WHAT IS NON-POINT SOURCE POLLUTION
Non-point source (NPS) pollution occurs when rainfall runs over land (stormwater runoff) picking up pollutants and depositing them into streams, lakes, and coastal waters. The most common NPS pollutants are sediment and nutrients. These pollutants wash into water bodies from unpaved (dirt or gravel) roads and parking lots, construction sites, eroded upland soils, farms, and other disturbed areas. As the photographs illustrate, sediment and nutrients are among the leading causes of poor water quality and algae blooms in the Saipan lagoon.
Other common NPS pollutants include pesticides, pathogens (bacteria and viruses), petroleum products (motor oil and grease), toxic chemicals, and heavy metals. Potential sources of these pollutants include farms, golf courses, and homes (pesticides); improperly designed and maintained septic tanks and public sewer lines (pathogens); leaky car engines, vehicle maintenance and repair shops, gas stations, auto paint shops, commercial laundries, power plants, garment factories, and other industrial facilities, ports, storage facilities, and constructions sites (petroleum products, toxic chemicals, and heavy metals).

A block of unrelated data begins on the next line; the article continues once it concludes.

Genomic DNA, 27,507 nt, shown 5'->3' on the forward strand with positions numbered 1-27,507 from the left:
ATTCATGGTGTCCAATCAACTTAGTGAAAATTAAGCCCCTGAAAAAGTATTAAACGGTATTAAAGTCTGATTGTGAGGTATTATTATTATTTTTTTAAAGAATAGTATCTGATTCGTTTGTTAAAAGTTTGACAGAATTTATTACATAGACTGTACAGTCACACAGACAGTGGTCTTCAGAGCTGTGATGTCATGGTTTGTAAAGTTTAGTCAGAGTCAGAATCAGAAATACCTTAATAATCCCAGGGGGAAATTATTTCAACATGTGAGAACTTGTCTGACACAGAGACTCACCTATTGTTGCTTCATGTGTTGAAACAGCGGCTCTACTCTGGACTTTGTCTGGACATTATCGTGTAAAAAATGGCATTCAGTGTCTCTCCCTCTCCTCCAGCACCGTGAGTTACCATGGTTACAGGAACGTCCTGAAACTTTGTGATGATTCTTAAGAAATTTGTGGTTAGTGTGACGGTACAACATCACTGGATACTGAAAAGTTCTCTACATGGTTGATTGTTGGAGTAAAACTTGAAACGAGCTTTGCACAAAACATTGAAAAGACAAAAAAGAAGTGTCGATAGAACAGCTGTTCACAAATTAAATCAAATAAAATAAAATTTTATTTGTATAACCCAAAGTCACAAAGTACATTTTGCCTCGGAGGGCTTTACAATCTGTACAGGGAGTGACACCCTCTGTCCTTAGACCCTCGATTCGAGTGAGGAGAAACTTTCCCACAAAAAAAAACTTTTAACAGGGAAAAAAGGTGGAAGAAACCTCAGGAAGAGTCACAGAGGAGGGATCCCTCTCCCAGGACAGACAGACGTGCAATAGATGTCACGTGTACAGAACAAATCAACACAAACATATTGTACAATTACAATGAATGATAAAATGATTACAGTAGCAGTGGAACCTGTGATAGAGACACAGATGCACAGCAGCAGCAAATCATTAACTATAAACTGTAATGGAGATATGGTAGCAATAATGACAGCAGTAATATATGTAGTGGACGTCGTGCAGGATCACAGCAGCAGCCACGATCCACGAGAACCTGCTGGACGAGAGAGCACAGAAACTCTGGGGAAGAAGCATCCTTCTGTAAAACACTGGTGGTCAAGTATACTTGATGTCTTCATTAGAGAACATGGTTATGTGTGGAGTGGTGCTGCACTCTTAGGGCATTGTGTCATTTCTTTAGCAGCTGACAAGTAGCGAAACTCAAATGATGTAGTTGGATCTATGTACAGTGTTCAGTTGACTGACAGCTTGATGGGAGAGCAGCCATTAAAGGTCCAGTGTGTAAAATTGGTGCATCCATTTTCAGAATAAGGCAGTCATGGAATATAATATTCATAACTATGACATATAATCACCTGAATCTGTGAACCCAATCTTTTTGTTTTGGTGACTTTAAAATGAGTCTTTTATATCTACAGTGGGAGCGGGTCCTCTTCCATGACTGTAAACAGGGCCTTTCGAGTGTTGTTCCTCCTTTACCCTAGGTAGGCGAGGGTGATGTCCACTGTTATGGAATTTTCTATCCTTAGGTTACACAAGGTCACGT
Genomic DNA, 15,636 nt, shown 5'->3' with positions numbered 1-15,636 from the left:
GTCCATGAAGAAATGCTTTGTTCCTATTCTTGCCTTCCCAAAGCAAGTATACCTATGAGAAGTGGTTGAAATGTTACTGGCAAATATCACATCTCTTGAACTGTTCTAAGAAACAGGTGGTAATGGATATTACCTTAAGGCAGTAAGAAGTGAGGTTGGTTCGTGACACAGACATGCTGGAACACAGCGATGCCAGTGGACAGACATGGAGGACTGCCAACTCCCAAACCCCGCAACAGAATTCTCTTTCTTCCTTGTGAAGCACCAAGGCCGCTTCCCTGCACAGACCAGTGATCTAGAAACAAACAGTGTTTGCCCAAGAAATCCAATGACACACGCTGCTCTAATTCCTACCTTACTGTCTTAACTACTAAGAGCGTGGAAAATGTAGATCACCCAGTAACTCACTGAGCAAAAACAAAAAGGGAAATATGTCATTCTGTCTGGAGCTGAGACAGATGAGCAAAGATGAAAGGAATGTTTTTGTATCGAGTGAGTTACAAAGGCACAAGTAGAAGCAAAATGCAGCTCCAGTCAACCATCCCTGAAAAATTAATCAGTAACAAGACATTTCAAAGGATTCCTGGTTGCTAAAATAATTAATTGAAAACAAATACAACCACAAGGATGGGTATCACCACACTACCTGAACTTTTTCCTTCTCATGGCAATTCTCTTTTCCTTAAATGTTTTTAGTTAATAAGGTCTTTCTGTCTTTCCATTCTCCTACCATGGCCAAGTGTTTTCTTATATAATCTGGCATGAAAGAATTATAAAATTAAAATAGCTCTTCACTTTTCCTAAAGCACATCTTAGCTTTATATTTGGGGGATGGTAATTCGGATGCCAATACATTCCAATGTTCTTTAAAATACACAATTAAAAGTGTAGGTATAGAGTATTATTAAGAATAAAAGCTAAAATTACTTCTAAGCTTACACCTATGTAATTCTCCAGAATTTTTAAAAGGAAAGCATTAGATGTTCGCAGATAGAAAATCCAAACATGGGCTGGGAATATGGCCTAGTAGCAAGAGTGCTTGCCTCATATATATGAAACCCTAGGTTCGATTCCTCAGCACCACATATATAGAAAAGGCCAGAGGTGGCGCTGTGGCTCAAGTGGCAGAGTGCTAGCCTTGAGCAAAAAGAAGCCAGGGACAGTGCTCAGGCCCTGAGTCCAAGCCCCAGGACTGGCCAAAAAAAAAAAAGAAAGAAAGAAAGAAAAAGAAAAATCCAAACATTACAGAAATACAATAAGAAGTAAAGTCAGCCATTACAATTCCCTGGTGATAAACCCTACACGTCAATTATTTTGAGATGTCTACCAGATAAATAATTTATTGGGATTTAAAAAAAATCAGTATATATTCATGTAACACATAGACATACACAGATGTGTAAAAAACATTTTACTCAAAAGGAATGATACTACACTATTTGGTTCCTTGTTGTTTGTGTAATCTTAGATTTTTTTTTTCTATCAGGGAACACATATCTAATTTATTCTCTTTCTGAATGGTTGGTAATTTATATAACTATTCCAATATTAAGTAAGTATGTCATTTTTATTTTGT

Beach closures, destroyed habitat, unsafe drinking water, fish kills, coral depopulation, and other severe environmental and human health problems result from NPS pollution. Even our economy is threatened by NPS pollution, because all of these problems make the CNMI a less desirable destination for tourism. Contact the CRM office NPS Manager at (670) 664-8316 for more information on NPS pollution, and what you can do to help prevent it.
Here are some Stormwater Best Management Practices!
Permeable Pavement Fact sheet- to view or download click here